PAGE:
Modern magicians

I was listening to the audio book version of Surely Your Joking, Mr. Feynman! the other day and Feynman told of trying to teach his artist friend about science in return for the artist to teach him about art. It turned out that Feynman was a much better artist than the artist was a scientist. In fact the artist couldn’t get anywhere with science. And Feynman observed that it wasn’t just artists. It was pervasive in our society and perhaps in the human species. I’ve run into it myself some even with people that appear at first glance to be above average in intelligence. The concept that Feynman expressed was that people think engineers and scientists can do anything. You just have to tell them what you want and they could build it if they wanted to. People think of us as magicians.

One of the examples Feynman mentioned was that he was asked to be an adviser to the military and after some reluctance agreed to attend a meeting or two to see if he could contribute. One of the problems the military wanted help solving was the refueling of tanks. As they advanced on the battlefield they would run out of fuel and needed to be refueled. Why didn’t the scientists just create an engine that used sand for fuel? Then the tank could just have a little scoop on the bottom and refuel itself as it moved along.

We are not magicians. There are physical laws that we not only don’t know how to break but can’t be broken. We may find a loophole someday but that is a very risky bet. Politicians make laws that everyone knows how to break but I’m not sure people in general understand the difference.

To make things worse our politicians write laws as if we actually are magicians. The universal biometric identification card, fingerprints, airplane security searches, and “ballistic fingerprints” are just a few of the examples that are applicable to my domain of blogging. And what happens when science doesn’t come through like the advocates want us to? They bury their head in the sand and insist it’s working even when it’s not and cannot possibly work. People will want to believe something so bad that they will believe it despite evidence to the contrary.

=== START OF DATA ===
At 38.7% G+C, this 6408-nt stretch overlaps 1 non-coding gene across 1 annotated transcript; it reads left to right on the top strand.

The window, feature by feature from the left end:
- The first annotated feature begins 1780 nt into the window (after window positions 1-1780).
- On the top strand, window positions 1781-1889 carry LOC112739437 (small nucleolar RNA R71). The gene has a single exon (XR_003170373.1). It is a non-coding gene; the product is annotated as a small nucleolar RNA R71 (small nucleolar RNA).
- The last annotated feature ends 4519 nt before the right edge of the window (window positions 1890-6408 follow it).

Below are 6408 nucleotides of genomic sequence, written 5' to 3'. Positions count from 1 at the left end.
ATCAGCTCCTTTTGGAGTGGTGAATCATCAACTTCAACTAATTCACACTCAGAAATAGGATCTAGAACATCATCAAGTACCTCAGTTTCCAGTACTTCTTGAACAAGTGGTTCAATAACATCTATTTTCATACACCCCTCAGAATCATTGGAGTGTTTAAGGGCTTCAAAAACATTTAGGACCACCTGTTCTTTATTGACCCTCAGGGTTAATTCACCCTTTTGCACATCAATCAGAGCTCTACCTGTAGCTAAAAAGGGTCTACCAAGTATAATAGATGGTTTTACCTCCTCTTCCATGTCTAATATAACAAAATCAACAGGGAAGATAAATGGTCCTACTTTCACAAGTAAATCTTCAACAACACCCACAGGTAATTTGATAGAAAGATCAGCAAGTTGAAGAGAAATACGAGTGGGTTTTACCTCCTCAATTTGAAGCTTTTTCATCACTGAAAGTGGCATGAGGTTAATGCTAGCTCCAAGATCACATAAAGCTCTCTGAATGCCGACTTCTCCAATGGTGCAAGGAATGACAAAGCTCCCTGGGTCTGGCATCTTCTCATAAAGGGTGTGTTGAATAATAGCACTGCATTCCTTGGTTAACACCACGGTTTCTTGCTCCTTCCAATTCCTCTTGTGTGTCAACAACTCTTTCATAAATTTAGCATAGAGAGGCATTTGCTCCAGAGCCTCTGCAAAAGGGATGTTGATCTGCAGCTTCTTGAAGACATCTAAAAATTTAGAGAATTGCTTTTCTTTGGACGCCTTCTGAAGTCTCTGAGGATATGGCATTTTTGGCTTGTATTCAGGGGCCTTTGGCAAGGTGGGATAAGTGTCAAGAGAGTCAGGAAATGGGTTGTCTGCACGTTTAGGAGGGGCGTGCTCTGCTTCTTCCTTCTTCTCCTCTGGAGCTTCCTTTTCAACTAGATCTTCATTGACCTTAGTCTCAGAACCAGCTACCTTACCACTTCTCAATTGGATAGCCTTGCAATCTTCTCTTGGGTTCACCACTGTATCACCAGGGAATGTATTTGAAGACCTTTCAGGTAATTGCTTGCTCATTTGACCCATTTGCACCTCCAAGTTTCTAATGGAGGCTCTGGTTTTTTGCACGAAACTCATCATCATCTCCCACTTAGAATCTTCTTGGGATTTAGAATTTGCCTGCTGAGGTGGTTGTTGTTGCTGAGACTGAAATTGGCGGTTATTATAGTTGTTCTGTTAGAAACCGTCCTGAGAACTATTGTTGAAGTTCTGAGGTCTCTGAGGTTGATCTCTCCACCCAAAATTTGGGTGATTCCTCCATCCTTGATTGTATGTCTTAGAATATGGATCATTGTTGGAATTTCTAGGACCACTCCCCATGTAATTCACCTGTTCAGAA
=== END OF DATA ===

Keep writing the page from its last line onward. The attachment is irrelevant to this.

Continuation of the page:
In the cases above there is a fundamental problem that many people don’t realize exists. It’s a MUCH different problem that many other hard problems scientists and engineers have been able to solve. You used to hear things like, “If we can put a man on the moon why can’t we [fill in the blank]?” At one level I understand the feeling. Putting a man on the moon is so outside of our everyday experience that it would seem to be impossible. So why not solve something that would seem to be simple like identifying people? The fundamental difference is in one case you are “fighting” a nearly static “enemy”, “Mother Nature”, and in the other cases you are “fighting” an active thinking opponent.

I’m reminded of a quote that relates to this topic:

Campaigns to bearproof all garbage containers in wild areas have been difficult because, as one biologist put it, “There is a considerable overlap between the intelligence levels of the smartest bears and the dumbest tourists.”

Richard Wabrek

The opponent you are defending against in the case of the identification, airplane security and garbage container problems is constantly getting smarter. The earth, it’s atmosphere, the moon, gravity, and the dumbest tourists are not getting smarter.

Because of this fundamental difference in the nature of the problems any solution you find against an active opponent is likely to be short lived. In the case of a bear or a virus it may be possible to find a permanent solution. In the case of human opponents I think that in all cases it will be an unwinnable arms race. Solutions will come and with time and some smarts the opponents will defeat them with perhaps as little as one billionth as much money and effort as the solution builders put into it. The only question will be is, “Did we spend our money wisely on that solution?” Did we buy enough time before the solution was defeated to make the expenditure worthwhile? Or could we have spent that money on something else that would have been a better return on the dollar?

This concept can be extended even further. Think of the war on certain drugs and firearm bans. There is an active human opponent the solution provider is fighting. Those are battles that cannot be won.